2014 Nissan GT-R rear. It’s still Godzilla in a suit. And still over $100,000.

2014 Nissan GT-R interior. Still nice. Still six digits.

2014 Nissan GT-R interior. The carbon fiber (yes, it’s real) is a nice touch for the GT-R.

Porsche: Although pictures had been leaked ahead of the LA Auto Show, the big news was the 2013 Porsche Cayman. The Cayman, the hardtop version of the Boxster, always appears several months after the introduction of a new Boxster, so it wasn’t as much of a surprise as it was just a treat to see in person. The Cayman starts at $52,600. The Cayman S starts at $63,800. Unfortunately, like every Porsche, you have to add at least $20,000 of options to make it the car you’d like it to be. Porsche can teach a doctorate level class in nickle and diming.

2013 Porsche Cayman

2013 Porsche Cayman

2013 Porsche Cayman.

2013 Porsche Cayman. Like the Boxster, the rear spoiler is integrated with the taillights and center stop light. The lines flow beautifully.

The interior of the 2013 Cayman is nearly identical to the Boxster - which is a good thing.

The interior of the 2013 Cayman is nearly identical to the Boxster – which is a good thing. This Cayman had the 6-speed manual shifter but the upgraded 2-tone leather interior and Porsche’s excellent navigation system.

The side scoops that are accentuated with the deep creases in Cayman's door sheet metal, is how the engine breathes.

The side scoops that are accentuated with the deep creases in Cayman’s door sheet metal, is how the engine breathes.

This screaming yellow Porsche is the Cayman S. It also took center stage with the “base” Cayman above. The engines and transmissions are identical to those found in the Boxster and Boxster S.

That big lump in the back of the 2013 Cayman S is the engine cover. Like the Boxster, the Cayman has a mid-mount engine which makes it the best handling Porsche. Just don't say that to the Germans at the show as they will always tell you that the 911 is the best. All the car magazines say otherwise.

That big lump in the back of the 2013 Cayman S is the engine cover. Like the Boxster, the Cayman has a mid-mount engine which makes it the best handling Porsche. Just don’t say that to the Germans at the show as they will always tell you that the 911 is the best. All the car magazines say otherwise.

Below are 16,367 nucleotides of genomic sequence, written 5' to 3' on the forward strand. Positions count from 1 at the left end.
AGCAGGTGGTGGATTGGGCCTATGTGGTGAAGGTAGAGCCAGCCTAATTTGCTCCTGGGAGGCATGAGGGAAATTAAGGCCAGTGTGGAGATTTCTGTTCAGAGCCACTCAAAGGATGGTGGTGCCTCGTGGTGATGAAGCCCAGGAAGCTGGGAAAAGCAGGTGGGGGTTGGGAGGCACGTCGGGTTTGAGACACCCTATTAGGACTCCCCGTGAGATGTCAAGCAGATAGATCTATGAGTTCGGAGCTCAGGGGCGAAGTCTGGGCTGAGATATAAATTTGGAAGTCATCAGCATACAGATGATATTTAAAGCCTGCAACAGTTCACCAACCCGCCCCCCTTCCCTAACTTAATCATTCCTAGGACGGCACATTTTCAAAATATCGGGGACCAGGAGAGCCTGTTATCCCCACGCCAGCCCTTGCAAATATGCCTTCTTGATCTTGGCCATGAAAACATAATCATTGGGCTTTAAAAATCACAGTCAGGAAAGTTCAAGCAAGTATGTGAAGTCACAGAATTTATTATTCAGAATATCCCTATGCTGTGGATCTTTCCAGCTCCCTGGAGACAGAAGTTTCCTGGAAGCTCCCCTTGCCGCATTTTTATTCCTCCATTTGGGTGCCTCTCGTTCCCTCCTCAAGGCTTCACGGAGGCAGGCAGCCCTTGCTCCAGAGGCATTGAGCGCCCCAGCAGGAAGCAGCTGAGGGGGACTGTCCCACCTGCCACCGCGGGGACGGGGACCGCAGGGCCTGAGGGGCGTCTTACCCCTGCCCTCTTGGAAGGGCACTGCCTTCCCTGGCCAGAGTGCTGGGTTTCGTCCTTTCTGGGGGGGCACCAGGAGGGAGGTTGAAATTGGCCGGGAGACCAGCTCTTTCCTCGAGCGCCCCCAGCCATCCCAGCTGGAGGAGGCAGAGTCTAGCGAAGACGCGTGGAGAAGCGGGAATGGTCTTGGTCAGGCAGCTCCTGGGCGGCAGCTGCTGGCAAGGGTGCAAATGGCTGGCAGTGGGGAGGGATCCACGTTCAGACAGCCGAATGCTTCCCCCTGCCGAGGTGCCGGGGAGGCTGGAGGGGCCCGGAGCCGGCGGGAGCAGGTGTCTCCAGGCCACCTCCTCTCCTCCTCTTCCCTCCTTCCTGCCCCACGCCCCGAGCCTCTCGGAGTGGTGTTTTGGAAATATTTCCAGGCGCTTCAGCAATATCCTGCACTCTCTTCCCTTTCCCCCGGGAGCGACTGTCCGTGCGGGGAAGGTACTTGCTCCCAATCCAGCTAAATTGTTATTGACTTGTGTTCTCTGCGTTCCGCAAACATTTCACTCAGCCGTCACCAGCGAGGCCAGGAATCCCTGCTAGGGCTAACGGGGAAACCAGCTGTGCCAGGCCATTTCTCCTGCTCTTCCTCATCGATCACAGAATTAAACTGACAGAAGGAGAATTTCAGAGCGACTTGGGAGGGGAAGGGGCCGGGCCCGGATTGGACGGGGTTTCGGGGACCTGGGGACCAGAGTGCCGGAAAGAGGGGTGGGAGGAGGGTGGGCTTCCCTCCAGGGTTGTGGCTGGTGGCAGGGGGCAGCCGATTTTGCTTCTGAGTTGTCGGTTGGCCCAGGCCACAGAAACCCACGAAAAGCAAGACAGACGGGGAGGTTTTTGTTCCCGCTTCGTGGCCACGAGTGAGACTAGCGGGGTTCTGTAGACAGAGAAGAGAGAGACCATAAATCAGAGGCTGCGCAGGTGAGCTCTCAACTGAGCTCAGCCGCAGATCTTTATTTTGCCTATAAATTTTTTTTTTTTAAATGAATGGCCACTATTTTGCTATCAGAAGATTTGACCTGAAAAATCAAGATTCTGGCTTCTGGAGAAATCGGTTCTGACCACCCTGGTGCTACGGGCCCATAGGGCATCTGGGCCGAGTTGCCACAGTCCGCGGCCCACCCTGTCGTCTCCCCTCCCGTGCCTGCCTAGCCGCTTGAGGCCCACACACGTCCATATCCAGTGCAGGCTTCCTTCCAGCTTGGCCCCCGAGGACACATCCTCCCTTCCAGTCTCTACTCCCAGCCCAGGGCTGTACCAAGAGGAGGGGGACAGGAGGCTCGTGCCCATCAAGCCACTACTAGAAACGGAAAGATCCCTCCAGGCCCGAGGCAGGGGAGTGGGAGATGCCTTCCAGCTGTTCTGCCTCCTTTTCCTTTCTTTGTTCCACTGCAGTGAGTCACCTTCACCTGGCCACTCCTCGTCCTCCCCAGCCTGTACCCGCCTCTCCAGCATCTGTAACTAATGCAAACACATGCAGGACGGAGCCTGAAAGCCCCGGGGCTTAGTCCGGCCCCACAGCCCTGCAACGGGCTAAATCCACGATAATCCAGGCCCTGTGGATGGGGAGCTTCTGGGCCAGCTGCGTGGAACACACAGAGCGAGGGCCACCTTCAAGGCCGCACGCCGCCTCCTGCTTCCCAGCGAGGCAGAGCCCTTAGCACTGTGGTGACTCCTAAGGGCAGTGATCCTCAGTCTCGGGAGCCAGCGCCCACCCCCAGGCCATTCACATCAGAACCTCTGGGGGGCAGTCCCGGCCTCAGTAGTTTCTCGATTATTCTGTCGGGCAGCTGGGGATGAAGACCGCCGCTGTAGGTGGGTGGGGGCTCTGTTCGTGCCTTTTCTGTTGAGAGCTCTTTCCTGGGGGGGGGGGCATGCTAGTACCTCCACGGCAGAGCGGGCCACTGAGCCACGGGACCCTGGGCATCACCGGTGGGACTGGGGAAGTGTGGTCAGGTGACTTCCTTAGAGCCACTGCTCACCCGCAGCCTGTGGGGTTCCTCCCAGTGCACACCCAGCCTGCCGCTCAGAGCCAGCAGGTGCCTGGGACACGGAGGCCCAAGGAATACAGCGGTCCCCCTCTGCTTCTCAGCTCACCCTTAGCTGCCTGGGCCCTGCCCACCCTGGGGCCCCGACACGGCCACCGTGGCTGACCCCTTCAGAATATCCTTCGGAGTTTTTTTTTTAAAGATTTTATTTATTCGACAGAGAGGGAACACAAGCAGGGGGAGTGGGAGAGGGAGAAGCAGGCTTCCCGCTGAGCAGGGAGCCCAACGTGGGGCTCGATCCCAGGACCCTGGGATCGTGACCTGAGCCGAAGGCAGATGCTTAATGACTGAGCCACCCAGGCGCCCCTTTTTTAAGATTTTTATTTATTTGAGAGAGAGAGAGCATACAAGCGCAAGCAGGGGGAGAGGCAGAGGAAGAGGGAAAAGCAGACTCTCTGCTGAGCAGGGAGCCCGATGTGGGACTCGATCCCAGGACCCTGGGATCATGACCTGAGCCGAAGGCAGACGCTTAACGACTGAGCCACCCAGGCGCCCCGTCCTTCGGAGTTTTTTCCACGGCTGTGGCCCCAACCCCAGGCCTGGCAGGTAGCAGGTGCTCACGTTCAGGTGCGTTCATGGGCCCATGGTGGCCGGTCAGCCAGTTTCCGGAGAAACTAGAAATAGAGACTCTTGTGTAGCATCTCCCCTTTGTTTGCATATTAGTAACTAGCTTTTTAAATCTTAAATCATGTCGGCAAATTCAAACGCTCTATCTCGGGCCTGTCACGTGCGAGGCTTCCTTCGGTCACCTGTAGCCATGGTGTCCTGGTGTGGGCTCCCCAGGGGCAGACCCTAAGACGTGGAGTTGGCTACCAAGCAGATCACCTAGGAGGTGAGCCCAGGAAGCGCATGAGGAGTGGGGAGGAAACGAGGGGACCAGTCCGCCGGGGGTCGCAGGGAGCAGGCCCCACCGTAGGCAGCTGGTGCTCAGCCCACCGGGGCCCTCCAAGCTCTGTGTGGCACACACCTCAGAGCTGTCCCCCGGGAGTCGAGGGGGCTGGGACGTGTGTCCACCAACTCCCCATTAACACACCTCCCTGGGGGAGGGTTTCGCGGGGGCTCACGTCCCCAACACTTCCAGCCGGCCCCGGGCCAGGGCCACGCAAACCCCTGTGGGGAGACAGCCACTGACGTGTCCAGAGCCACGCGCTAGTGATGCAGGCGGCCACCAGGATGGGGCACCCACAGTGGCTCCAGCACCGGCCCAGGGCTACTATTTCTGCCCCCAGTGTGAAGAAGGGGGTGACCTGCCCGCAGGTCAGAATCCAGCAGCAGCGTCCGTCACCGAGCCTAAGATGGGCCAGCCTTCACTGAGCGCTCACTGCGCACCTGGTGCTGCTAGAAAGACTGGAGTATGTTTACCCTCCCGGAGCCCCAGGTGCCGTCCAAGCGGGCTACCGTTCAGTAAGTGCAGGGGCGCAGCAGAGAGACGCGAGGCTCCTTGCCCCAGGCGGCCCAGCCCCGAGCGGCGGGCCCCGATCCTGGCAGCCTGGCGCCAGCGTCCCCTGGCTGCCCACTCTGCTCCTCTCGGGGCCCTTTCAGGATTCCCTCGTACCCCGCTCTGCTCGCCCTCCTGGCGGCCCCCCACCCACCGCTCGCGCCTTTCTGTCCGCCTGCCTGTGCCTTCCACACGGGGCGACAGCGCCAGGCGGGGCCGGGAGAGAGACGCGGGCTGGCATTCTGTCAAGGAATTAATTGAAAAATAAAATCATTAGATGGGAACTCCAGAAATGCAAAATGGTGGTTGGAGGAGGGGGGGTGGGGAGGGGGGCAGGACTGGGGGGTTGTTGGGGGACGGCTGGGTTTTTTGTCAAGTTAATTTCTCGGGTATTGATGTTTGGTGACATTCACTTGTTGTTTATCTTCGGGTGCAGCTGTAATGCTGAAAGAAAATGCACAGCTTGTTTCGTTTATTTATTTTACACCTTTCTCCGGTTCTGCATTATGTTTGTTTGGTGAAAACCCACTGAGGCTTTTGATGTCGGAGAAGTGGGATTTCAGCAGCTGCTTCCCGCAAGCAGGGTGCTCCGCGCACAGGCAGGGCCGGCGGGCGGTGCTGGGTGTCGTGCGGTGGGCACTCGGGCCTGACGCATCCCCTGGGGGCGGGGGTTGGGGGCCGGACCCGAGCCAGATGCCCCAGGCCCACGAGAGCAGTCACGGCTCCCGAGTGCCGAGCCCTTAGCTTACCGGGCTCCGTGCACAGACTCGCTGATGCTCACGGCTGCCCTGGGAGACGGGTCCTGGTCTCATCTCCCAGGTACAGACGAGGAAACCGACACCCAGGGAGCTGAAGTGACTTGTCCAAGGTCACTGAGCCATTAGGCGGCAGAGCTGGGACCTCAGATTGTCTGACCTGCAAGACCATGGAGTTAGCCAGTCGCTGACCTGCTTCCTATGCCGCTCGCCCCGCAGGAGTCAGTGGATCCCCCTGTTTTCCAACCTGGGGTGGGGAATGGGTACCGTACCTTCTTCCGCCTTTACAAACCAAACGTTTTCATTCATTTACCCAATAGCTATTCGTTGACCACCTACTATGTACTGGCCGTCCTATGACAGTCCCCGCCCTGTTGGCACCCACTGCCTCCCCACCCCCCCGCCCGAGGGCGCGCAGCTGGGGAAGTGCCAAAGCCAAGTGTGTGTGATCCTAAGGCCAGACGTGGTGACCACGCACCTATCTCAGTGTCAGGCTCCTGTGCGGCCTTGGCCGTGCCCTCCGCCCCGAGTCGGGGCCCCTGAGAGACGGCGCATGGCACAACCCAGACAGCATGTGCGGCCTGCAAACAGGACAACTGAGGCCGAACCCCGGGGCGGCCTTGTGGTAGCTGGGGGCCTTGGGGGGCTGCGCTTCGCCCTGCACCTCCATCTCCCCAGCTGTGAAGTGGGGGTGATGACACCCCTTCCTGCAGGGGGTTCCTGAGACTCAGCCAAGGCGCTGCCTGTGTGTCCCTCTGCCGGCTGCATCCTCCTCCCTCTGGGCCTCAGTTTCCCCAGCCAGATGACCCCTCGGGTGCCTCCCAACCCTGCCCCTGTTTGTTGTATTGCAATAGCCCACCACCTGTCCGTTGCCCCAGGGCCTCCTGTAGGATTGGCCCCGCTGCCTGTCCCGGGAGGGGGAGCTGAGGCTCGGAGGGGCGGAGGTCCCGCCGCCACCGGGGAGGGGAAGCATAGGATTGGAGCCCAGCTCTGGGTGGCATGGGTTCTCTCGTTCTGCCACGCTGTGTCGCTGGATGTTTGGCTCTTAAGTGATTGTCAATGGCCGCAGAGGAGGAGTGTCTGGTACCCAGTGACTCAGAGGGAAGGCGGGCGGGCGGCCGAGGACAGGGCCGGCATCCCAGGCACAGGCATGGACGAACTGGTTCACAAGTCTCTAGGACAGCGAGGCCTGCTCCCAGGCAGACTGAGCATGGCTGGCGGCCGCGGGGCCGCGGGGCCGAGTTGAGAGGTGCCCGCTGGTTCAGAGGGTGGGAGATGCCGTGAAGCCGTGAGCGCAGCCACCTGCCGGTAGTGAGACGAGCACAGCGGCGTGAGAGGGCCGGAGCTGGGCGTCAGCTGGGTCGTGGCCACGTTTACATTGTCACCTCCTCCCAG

You could call it the Convertible Cayman or just the Boxster.  I love this 2013 Boxster S this special silver color.

You could call it the Convertible Cayman or just the Boxster. I love this 2013 Boxster S in this special GT Silver Metallic color.

There was no sticker on this 2013 Boxster S; however with the PDK transmission, navigation, power seats, full leather, etc., there is probably another $25,000 in options added to the base $60,900.

There was no sticker on this 2013 Boxster S; however with the PDK transmission, navigation, power seats, full leather, etc., there is probably another $25,000 in options added to the base $60,900.

Another previously announced Porsche is the Cayenne Diesel, which starts at $55,750 (a relative bargain in the Porsche Universe). Power comes from a Porsche-tuned version of the VW Group’s 3.0-liter V6 turbo-diesel engine with a common-rail injection system. Its turbocharger features Variable Turbine Geometry (VTG). The EPA has rated the Cayenne Diesel at 20 mpg city, 29 mpg highway. That sure beats the Cayenne S with a V8 rated at 16 city, 22 highway.

Except for the diesel badge, the 2013 Cayenne Diesel looks almost exactly like the Cayenne V6.

Except for the small diesel badges on the front side fenders, the 2013 Cayenne Diesel looks almost exactly like the Cayenne V6.

2013 Cayenne Diesel

2013 Cayenne Diesel

Also making its North American debut is the 911 Carrera4, 4s and Cabriolet variants.

2013 Porsche 911 Carrera 4S Cabriolet

2013 Porsche 911 Carrera 4S Cabriolet

Except for a special torque split gauge, in the instrument panel, the interior of the 911 Carrera 4S is the same as the "regular" 911 Carrera.

Except for a special torque split gauge, in the instrument panel, the interior of the 911 Carrera 4S is the same as the “regular” 911 Carrera.

Range Rover:  Now that Land Rover has made Range Rover its own sub-brand,  the name Land Rover was almost non-existent at Press Preview. All emphasis was on the 2013 Range Rover which is trickling into dealerships as the LA Auto Show opens.

2013 Range Rover HSE

2013 Range Rover HSE

The split clam-shell that makes for a good picnic table hasn't changed for the new Rangy.  This black one is the top-of-the-line Range Rover Supercharged Autobiography.